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Beware of Evidence Based on False Investment Assumptions

I have seen/read several "experts" or "pros" who quote stats supporting the widespread use of  selling covered calls a...

Wednesday, June 15, 2016

AirBnB and A Suitcase of Sardines

Tim Ferriss has catapulted himself into a "self help" or "success guru"
by taking his personality type and standardizing it into a career path.
He has outrageous curiosity and has allowed it to lead him to experiment with all kinds of
success and performance strategies.

He then writes about his real life experiments and discoveries in his book series with the titles:

Four Hour Work Week
Four Hour Body
Four Hour Chef

Although some of Tim's exploits are outside of my personal comfort zone, I do appreciate his chutzpah and that he has carved out a multi-million dollar niche for himself simply by what......by being himself.

What can each of us do to maximize our innate leanings? Curiosity does not kill the cat. Curiosity can make for a fine fat cat.
 Are you naturally detail oriented? Love to share your discoveries with those less adventurous?
Then you may naturally be drawn into writing online, making youtube videos and publishing a plethora of items describing how we can learn from your own exploits.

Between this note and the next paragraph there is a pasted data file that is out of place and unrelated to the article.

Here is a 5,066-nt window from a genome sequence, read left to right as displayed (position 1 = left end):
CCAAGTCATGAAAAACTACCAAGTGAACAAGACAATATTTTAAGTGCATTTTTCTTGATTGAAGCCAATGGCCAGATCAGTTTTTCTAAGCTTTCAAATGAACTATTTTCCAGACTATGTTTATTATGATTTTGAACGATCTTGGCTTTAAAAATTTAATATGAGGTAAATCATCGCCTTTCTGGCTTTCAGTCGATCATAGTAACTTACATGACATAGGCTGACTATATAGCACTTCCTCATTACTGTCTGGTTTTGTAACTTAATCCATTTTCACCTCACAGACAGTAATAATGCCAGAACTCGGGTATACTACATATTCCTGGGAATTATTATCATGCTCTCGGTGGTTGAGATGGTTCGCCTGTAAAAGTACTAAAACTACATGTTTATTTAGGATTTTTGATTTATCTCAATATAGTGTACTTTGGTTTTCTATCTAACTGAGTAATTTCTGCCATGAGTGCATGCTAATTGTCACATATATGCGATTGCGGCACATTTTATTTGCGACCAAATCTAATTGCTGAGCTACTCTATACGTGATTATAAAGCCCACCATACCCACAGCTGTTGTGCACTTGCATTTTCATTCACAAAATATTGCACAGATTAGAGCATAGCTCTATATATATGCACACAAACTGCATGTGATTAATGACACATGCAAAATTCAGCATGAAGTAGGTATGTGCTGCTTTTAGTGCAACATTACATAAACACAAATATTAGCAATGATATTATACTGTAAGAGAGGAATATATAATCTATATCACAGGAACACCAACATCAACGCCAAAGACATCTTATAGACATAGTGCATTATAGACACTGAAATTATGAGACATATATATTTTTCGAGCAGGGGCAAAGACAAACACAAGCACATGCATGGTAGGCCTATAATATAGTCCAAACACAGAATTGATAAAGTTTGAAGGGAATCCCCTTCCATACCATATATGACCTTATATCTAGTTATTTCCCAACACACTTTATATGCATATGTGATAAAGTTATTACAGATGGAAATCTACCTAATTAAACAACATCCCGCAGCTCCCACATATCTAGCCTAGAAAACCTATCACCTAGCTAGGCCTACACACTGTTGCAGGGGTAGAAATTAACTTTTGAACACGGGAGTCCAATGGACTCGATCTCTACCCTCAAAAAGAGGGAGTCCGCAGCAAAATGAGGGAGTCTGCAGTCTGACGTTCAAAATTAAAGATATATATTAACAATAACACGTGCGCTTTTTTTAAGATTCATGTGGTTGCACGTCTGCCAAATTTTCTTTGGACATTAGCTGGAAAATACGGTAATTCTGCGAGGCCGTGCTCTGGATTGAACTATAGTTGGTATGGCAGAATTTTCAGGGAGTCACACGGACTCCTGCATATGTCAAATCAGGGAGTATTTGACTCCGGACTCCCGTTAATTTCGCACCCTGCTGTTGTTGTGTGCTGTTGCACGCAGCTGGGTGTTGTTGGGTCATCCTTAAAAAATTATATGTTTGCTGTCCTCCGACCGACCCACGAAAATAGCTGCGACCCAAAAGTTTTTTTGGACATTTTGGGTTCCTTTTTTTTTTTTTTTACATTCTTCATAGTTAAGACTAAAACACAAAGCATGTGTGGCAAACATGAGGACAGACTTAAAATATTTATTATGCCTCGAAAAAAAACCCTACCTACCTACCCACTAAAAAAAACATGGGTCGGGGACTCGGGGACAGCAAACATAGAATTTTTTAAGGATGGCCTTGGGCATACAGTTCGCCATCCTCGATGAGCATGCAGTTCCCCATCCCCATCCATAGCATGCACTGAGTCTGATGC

That is all it really takes to mold an online presence into something valuable :)

Peaceful prosperity,
Carla


Monday, June 13, 2016

Income Sharing Agreements Instead of Student Loans?

I was reading an article from Kiplingers Personal Finance Magazine
"AN ALTERNATIVE TO STUDENT LOANS, Income-share agreements swap debt for a portion of future salary" by Kaitlin Pitsker (July 2016 issue)
 
 about how some  American students are wiggling their way out of student debt by signing
"Income Sharing Agreements".
These contracts force students to fork over a certain percentage of their future incomes to pay off any student debt. These contracts can last as long as 15 years into your career.

Without rehashing the article, I am wondering if any of the Canadian universities are considering adopting similar methods? Do you think this is  a reasonable concept? Is it in the students' best interests? Or is it just another cash grab, foisted on those young and financially vulnerable?
Does it like "Lunch bag let down" for newly educated young adults pouncing on their first great job?

Or could it be a realistic solution to preventing debt overload?

Looking forward to hear your comments as always,

Peace,
Carla